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Respondent is a peregrinus. In casu, the Respondent is not. The Applicant has clearly employed the wrong procedure, if at all it is true as alleged by the Applicant (and which is denied by the Respondent) that the latter has almost completed its business and is repatriating its assets out of the Court's jurisdiction. No authority is cited to show that this attachment can be authorised where the Defendant is an incola and in order to lend effectiveness to the Court's judgement.


Furthermore, one can hardly say, on the facts before Court that the Applicant has discharged the onus to prove that the goods identified above and which the Court is requested to order to be attached belong to the Respondent. Some information must be placed before Court to prove that assertion. Mere use of the property by the Respondent in my view falls far short of discharging the onus. Prayer 2.2. is clearly nebulous and one wonders if it would be regarded sufficient.


I say this in view of the principle laid down by Herbstein & Van Winsen {supra) at page 108, namely, that if it is sought to attach property, details of that property, its value and situation must be disclosed. This is clearly not the case in casu.


Even if this were a proper case, there clearly is insufficient admissible evidence before Court to the effect that the Respondent is about to complete the construction of the road and that it is already repatriating to the Republic of South Africa. The source of this information is not disclosed for the Court to lend any credence to it whatsoever.


In my view, the Applicant has instituted wrong proceedings in a quest to secure his interests. A Mareva injunction (as it is called in English law) would probably have been the more appropriate proceedings. This point of law must be upheld and I so order.


(B) Urgency.


Rule 6 (25) (b) of the Rules of Court, which has been accepted as mandatory, in view of the nomenclature employed, provides the following: -


"In every affidavit or petition filed in support of any application under paragraph (a) of this sub-rule, the applicant shall set forth explicitly the circumstances which


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he avers render the matter urgent and the reasons why he claims he could not be afforded substantial redress at a hearing in due course. " (my emphasis).


Commenting on the requirements of the above sub-rule on an applicant, I stated the following in MEGALITH HOLDINGS v RMS TIBIYO (PTY) LTD & ANOTHER CASE NO.199/00 at page 5:-


" The provisions of Rule 6 (25) (b) above exact two obligations on any Applicant in an urgent matter. Firstly, that the Applicant shall in affidavit or petition set forth explicitly the circumstances which he avers render the matter urgent. Secondly, the Applicant is enjoined, in the same affidavit or petition to state the reasons why he claims he could not be afforded substantial redress at a hearing in due course. These must appear ex facie the papers and may not be gleaned from surrounding circumstances brought to the Court's attention from the bar in an embellishing address by the Applicant's counsel. "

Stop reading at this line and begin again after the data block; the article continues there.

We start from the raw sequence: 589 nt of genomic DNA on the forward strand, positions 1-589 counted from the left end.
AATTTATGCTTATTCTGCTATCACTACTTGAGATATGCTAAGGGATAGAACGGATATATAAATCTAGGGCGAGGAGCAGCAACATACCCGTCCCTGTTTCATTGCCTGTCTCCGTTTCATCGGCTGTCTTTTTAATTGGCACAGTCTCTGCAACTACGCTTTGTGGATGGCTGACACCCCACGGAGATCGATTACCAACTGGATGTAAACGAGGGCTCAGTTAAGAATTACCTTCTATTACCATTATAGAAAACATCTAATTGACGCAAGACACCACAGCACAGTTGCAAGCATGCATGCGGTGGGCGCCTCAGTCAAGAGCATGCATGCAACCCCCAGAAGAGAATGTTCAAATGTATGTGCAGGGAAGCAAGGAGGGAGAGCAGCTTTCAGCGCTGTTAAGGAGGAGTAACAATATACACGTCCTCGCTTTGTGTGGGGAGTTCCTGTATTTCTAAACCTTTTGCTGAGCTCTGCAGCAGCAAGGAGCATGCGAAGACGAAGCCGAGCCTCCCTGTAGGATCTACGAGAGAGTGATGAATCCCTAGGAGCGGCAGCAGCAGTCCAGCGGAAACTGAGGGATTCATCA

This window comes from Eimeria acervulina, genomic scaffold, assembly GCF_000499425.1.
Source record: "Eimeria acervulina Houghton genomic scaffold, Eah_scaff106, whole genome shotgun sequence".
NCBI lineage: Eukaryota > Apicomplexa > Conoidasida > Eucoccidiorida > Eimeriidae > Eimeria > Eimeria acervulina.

In an attempt to address the requirements of the above sub-rule as amplified above, the Applicant stated the following at paragraphs 14.1 to 14.3: -


"14.1 I submit that the matter is urgent in that the Respondent company is in the process or (sic) repatriating to the Republic of South Africa with a majority of its equipment already transported back to the said Republic."


"14.2 I sincerely believe that the Respondent has no fixed unmovable and unencumbered assets within the jurisdiction of the said Court hence I fear and anticipate irreparable loss as my claim would not have been secured. The Respondent is merely a division of mother company based in the Republic of South Africa."


"14.3 I submit that I have no other remedy other than the one sought in these proceedings."


Do these allegations as they presently stand meet the rigours set out above? I think not. The circumstances averred which render the matter urgent appear to be based on


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inadmissible hearsay matter. The Court is not told as to how the Applicant has come to the conclusion that the Respondent is winding up its business and relocating to South Africa. He does not say where, when and under what circumstances this conclusion was arrived at. In particular, there are no reasons stated why the Applicant claims that he cannot be afforded substantial redress at a hearing in due course. All that the Applicant contented himself with doing was to merely allege that there is no other remedy. The mere repetition of those words, in the absence of reasons from which the conclusion can reasonably be drawn constitutes no magic wand. It only amounts to paying lip-service to this sub-Rule without advancing the matter an inch.


It is my considered view that the point on urgency is also well taken. Prayer 1 would for these reasons have to be refused. Costs will follow the event. An application was made on the Respondent's behalf to include the costs of Counsel as certified in terms of Rule 68. It is my view that the instructing of Counsel was particularly in view of the application for attachment necessary. I order that the provisions of Rule 68 (2) shall apply.


T.S MASUKU


JUDGE